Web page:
I am not a political animal. Not enamoured of personages, I have sought out principled politicians who could or should have rescued Sri Lanka from the mire and turned our blessed isle’s face towards the sun again – after a bitter and brutal war, a failure to actively engage hurt communities, and no meaningful reconciliation on the ground despite paying lip service to transitional justice in ivory towers.
These and other reasons – the self-serving nature of our elected representatives across the board and their despicable penchant for realpolitik – kept me away from the ironically or perhaps aptly named ‘Liberty Roundabout Demonstration’. Just to be transparent about it, I wrongly assumed that the movement had been galvanised by the UNP. And after the beleaguered prime minister’s rant about all the president’s mien from the lawn of Temple Trees, I for one was not keen to get ensnared in a political rally.
However, it transpires that I – and maybe many others of my apolitical ilk – were wrong about the motives of the demonstrators. To go by superficial appearances alone: it was a symbolic gesture of the people, by the people, for the people. The anger at their betrayal by pseudo-democrats turned ambitious would-be usurpers of power was palpable. That said, it was as any peace-loving democratic rights-protesting idealist would have it and love it. Lipton Circus and Lake House mob rampages paled in comparison to the tangible sense of peaceful protest.
Where there was chaos and destruction in the wake of a recent incursion by village idiots into town to cock a snook at the even-then crumbling coalition, this rally was relatively orderly. It was also purposeful in making it apparent to would-be detractors that their presence was not motivated by partisan loyalties. “I’m not here for Ranil,” vouched some placards, adding for good measure: “I’m here for democracy.” To give our ousted premier his due, the embattled prime minister tweeted back that it was perfectly acceptable by him.
I’m happy to see the morning after as I write this that no ugly incidents connected to the rally have been reported. No garbage litters the streets and certainly no evidence of the detritus that marks alcohol fuelled forages by Goths and Huns led by a grinning Crown Prince of the Vandals. It’s clear that civil society can essay its own clean, decent, protest at the political chicanery of a sitting president and his growling low-throated cohorts. And who am I – apolitical as I am, but equally incensed by anti-republican usurpation – to throw cold water on their outrage?
Just before I penned this piece, I had a hardly playful rap over the knuckles at the hands of someone who had been at the barricades. Lady Liberty was keen to assure me that here was a ‘civic rights’ movement worthy of my affirmation, and strove to assuage any residual doubts I may have entertained about the imprimatur of the protest.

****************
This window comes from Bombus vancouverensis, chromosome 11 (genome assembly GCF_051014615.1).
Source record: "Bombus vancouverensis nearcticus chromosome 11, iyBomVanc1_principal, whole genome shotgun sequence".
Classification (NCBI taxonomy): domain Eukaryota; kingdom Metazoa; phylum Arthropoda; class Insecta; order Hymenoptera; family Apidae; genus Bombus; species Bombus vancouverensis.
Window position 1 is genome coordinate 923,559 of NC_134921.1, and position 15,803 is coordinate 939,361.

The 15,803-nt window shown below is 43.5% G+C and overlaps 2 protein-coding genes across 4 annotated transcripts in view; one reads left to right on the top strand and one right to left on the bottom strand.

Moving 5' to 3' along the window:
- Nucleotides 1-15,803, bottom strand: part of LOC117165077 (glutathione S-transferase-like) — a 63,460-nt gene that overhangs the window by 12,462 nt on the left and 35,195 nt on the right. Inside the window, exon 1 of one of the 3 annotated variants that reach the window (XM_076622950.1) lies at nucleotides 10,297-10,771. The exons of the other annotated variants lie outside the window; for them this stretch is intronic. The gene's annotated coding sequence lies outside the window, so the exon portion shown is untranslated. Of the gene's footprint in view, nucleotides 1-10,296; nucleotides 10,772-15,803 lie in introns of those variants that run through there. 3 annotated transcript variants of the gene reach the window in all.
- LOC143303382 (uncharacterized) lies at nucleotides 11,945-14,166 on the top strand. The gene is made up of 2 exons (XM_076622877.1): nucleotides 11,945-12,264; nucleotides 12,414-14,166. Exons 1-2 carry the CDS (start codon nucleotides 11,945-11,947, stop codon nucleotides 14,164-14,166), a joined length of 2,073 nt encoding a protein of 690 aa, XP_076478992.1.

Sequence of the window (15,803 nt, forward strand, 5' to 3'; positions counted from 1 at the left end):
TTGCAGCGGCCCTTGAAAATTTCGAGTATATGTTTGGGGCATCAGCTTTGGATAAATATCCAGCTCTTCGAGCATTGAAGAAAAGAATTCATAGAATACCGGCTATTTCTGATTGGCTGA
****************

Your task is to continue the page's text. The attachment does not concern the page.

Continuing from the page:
That it was good for most and very good for many to be able to thus assert their civic rights as much as exercise their political conscience at the street level is not in doubt. It was a climax of sorts for certain champions of republican life, democratic liberty and the pursuit of elusive happiness in our precious realm. Some of them are still basking in the post-orgasmic afterglow of being able to get out on the streets to say one’s piece and get back home in one piece. Bliss it was that dawn to be alive – to be young was very heaven!
However, I must confess to being a dyspeptic cynic about the people’s message and the mandate that it might give opportunistic politicos. As much as my well-meaning Lady Liberty’s remonstrations drew me up cold and short, I still harbour (no pun intended) grave (again, no) reservations about the parties and personages that such a protest might benefit.
We have championed the many worthy causes of life and liberty in the republic, only to have the people’s champions usurp the mandate we so bravely, naively, foolishly, gave them. Only to have to protest furiously at the barricades when our constitutional trust was arguably abrogated – the jury is still out on that one, I think?
Therefore, while I can confess to being publicly pleased at the ability, readiness and willingness of the fiery republican spirit to take to the streets, I must also admit that the old dear is not quite out of the woods yet. Lady Liberty and her lovers might find themselves pressed up against the barricades by more than the usual suspects.
For while the jackboot of Rathupaswela’s regime is well-known to all from Kataragama to Kilinochchi, it is the iron hand in the velvet glove I fear more. It is clear what a Rajapaksa revenge will look like if Court and House agree he has the sanction of constitution and letter of the law, let alone its spirit. But it is the smiling assassin who promises reprisals for those who stand in the way of his beloved prime minster discharging his duties who chills my spine.